If You Care, Leave that Young Animal There

Elk Calf
If You Care, Leave that Young Animal There

MALTA, Mont. –-(Ammoland.com)- Montana Fish, Wildlife & Parks reminds residents not to pick up deer fawns or other young wildlife this spring even if they appear sick or in need of help.

What appears to be an orphaned animal usually is not. It’s natural for adult deer and elk to leave their young alone for extended periods of time while they are searching for food.

Young animals picked up by people are often abandoned by adult animals once the human scent is transferred to them. Leaving animals alone is the best way to ensure that young wildlife is raised as nature intended —in the wild. So just remember the mantra of wildlife experts: “If you care, leave them there.”

To protect Montana’s deer and elk from the impending threat of Chronic Wasting Disease (CWD), FWP does not accept deer and elk brought in from the wild. An animal delivered to FWP must be returned to the site where it was found. If the animal can’t be returned to the wild, it will be euthanized.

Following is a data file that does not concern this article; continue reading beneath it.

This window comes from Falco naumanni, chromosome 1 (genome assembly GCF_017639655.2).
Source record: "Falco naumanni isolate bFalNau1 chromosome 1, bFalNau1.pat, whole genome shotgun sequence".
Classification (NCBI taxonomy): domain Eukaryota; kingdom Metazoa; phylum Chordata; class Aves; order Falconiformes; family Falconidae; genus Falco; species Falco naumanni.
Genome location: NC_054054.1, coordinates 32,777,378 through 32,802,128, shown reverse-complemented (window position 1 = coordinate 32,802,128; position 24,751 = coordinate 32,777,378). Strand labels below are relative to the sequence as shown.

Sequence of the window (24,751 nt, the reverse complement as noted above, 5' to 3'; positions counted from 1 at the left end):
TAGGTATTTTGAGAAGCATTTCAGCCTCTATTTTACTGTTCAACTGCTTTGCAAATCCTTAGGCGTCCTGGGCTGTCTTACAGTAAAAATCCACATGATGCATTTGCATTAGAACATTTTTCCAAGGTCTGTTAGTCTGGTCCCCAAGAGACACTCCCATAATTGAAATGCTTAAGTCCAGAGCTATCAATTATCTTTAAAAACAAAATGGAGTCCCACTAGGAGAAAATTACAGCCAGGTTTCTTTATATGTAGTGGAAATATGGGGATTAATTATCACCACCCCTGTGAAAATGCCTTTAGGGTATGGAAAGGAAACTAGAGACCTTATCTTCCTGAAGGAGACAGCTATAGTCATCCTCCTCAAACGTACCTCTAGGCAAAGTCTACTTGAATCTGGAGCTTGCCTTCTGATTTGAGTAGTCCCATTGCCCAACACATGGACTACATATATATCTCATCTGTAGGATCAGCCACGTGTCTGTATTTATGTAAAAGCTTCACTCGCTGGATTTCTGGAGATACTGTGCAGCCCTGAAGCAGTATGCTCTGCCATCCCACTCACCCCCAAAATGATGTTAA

The policy is necessary because CWD, a fatal neurological disease that affects deer and elk, is spreading in the United States and Canada. Although it has yet to be documented in wild populations in Montana, CWD is found in nearby states and provinces and an infected animal could spread CWD from a holding center back into the wild.

FWP also reminds dog owners to keep their pets leashed or close to their side this spring and summer so they don’t chase, injure or stress young wildlife.

About Montana Fish, Wildlife & Parks

To learn more about living with Montana’s wildlife, visit fwp.mt.gov.